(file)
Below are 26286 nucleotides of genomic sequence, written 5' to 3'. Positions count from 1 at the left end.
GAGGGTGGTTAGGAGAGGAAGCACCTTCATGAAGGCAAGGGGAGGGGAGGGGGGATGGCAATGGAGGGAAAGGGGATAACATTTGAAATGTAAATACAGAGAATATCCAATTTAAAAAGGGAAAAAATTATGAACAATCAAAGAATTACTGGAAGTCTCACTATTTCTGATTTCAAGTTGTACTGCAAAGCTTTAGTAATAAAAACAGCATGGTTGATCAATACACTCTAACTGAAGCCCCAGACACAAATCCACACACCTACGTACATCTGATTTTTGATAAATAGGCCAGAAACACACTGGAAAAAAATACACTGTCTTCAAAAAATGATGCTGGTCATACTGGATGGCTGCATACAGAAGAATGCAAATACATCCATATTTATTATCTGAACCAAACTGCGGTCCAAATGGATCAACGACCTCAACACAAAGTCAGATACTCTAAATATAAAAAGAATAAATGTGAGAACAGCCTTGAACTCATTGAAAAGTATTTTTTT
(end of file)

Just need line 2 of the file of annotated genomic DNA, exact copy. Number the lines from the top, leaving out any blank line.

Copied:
GAGGGTGGTTAGGAGAGGAAGCACCTTCATGAAGGCAAGGGGAGGGGAGGGGGGATGGCAATGGAGGGAAAGGGGATAACATTTGAAATGTAAATACAGAGAATATCCAATTTAAAAAGGGAAAAAATTATGAACAATCAAAGAATTACTGGAAGTCTCACTATTTCTGATTTCAAGTTGTACTGCAAAGCTTTAGTAATAAAAACAGCATGGTTGATCAATACACTCTAACTGAAGCCCCAGACACAAATCCACACACCTACGTACATCTGATTTTTGATAAATAGGCCAGAAACACACTGGAAAAAAATACACTGTCTTCAAAAAATGATGCTGGTCATACTGGATGGCTGCATACAGAAGAATGCAAATACATCCATATTTATTATCTGAACCAAACTGCGGTCCAAATGGATCAACGACCTCAACACAAAGTCAGATACTCTAAATATAAAAAGAATAAATGTGAGAACAGCCTTGAACTCATTGAAAAGTATTTTTTT